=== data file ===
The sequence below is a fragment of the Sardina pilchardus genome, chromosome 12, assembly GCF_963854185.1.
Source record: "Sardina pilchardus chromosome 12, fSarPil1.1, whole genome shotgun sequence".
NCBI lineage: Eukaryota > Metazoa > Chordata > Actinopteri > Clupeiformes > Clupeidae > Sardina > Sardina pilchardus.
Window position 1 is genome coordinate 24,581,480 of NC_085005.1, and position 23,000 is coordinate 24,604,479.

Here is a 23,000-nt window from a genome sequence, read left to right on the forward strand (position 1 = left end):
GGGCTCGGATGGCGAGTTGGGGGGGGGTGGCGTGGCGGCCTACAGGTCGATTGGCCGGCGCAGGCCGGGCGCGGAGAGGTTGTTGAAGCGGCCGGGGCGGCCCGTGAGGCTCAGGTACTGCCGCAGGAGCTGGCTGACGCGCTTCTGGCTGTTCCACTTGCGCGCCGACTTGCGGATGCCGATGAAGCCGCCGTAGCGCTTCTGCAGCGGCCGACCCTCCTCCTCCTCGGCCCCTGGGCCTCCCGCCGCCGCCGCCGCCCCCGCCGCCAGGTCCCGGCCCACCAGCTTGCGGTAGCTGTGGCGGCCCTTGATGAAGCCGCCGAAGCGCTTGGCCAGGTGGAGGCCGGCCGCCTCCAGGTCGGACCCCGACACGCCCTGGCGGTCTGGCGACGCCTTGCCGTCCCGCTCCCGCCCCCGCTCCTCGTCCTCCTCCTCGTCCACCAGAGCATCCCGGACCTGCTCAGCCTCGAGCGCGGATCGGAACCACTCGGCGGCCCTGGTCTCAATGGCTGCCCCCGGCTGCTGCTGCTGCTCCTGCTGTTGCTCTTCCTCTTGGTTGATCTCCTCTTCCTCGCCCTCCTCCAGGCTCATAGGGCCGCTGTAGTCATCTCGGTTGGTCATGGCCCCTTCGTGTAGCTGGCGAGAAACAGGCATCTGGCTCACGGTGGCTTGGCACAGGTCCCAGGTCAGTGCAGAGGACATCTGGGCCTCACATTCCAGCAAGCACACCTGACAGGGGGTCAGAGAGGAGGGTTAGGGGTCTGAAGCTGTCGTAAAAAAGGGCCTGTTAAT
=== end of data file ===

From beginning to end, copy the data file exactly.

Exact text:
The sequence below is a fragment of the Sardina pilchardus genome, chromosome 12, assembly GCF_963854185.1.
Source record: "Sardina pilchardus chromosome 12, fSarPil1.1, whole genome shotgun sequence".
NCBI lineage: Eukaryota > Metazoa > Chordata > Actinopteri > Clupeiformes > Clupeidae > Sardina > Sardina pilchardus.
Window position 1 is genome coordinate 24,581,480 of NC_085005.1, and position 23,000 is coordinate 24,604,479.

Here is a 23,000-nt window from a genome sequence, read left to right on the forward strand (position 1 = left end):
GGGCTCGGATGGCGAGTTGGGGGGGGGTGGCGTGGCGGCCTACAGGTCGATTGGCCGGCGCAGGCCGGGCGCGGAGAGGTTGTTGAAGCGGCCGGGGCGGCCCGTGAGGCTCAGGTACTGCCGCAGGAGCTGGCTGACGCGCTTCTGGCTGTTCCACTTGCGCGCCGACTTGCGGATGCCGATGAAGCCGCCGTAGCGCTTCTGCAGCGGCCGACCCTCCTCCTCCTCGGCCCCTGGGCCTCCCGCCGCCGCCGCCGCCCCCGCCGCCAGGTCCCGGCCCACCAGCTTGCGGTAGCTGTGGCGGCCCTTGATGAAGCCGCCGAAGCGCTTGGCCAGGTGGAGGCCGGCCGCCTCCAGGTCGGACCCCGACACGCCCTGGCGGTCTGGCGACGCCTTGCCGTCCCGCTCCCGCCCCCGCTCCTCGTCCTCCTCCTCGTCCACCAGAGCATCCCGGACCTGCTCAGCCTCGAGCGCGGATCGGAACCACTCGGCGGCCCTGGTCTCAATGGCTGCCCCCGGCTGCTGCTGCTGCTCCTGCTGTTGCTCTTCCTCTTGGTTGATCTCCTCTTCCTCGCCCTCCTCCAGGCTCATAGGGCCGCTGTAGTCATCTCGGTTGGTCATGGCCCCTTCGTGTAGCTGGCGAGAAACAGGCATCTGGCTCACGGTGGCTTGGCACAGGTCCCAGGTCAGTGCAGAGGACATCTGGGCCTCACATTCCAGCAAGCACACCTGACAGGGGGTCAGAGAGGAGGGTTAGGGGTCTGAAGCTGTCGTAAAAAAGGGCCTGTTAAT